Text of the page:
Kiplinger’s recent article entitled “Minimizing Taxes When You Inherit Money” says that if you inherit an IRA from a parent, the taxes on mandatory withdrawals could mean you will have a smaller inheritance than you anticipated.
Prior to 2020, beneficiaries of inherited IRAs or other tax-deferred accounts, like 401(k)s, could transfer the money into an account known as an inherited (or “stretch”) IRA. From there, you could take withdrawals over your life expectancy, allowing you to minimize withdrawals taxed at ordinary income tax rates. This lets the funds in the account to grow.
However, the Setting Every Community Up for Retirement Enhancement (SECURE) Act of 2019 stopped this tax-saving strategy. Most adult children and other non-spouse heirs who inherit an IRA after January 1, 2020, now have two options: (i) take a lump sum; or (ii) transfer the money to an inherited IRA that must be depleted within 10 years after the death of the original owner. This 10-year rule doesn’t apply to surviving spouses, who can roll the money into their own IRA and allow the account to grow, tax-deferred, until they must take required minimum distributions (RMDs) at 72. Spouses can also transfer the money into an inherited IRA and take distributions based on their life expectancy. The SECURE Act also created exceptions for non-spouse beneficiaries for those who are minors, disabled, chronically ill, or less than 10 years younger than the original IRA owner.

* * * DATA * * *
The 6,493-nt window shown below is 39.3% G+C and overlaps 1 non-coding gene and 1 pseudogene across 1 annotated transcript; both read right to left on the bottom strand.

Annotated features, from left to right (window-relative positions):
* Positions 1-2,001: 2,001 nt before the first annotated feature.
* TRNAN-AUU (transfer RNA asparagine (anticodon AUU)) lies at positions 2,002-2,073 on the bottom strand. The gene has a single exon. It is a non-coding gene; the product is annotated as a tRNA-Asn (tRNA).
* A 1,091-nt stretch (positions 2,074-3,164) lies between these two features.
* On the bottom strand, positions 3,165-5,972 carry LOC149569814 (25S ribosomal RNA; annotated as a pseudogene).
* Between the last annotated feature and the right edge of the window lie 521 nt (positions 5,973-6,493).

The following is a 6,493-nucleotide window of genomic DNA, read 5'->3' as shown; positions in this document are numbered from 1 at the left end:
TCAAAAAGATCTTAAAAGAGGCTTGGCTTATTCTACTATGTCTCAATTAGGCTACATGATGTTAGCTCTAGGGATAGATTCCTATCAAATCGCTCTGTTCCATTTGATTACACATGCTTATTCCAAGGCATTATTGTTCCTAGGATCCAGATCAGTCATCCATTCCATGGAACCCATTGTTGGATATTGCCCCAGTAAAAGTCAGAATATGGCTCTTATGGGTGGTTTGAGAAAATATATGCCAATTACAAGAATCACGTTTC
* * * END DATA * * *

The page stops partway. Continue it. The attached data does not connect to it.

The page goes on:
As a result, IRA beneficiaries who aren’t eligible for the exceptions could wind up with a big tax bill, especially if the 10-year withdrawal period is when they have a lot of other taxable income.
The 10-year rule also applies to inherited Roth IRAs. However, although you must still deplete the account in 10 years, the distributions are tax-free, provided the Roth was funded at least five years before the original owner died. If you don’t need the money, delay in taking the distributions until you’re required to empty the account. That will give you up to 10 years of tax-free growth.
Many heirs cash out their parents’ IRAs. However, if you take a lump sum from a traditional IRA, you’ll owe taxes on the whole amount, which might move you into a higher tax bracket.
Transferring the money to an inherited IRA lets you allocate the tax bill, although it’s for a shorter period than the law previously allowed. Since the new rules don’t require annual distributions, there’s a bit of flexibility. Speak with your estate planning attorney, financial planner and accountant about tax planning strategies.
Reference: Kiplinger (Oct. 29, 2021) “Minimizing Taxes When You Inherit Money”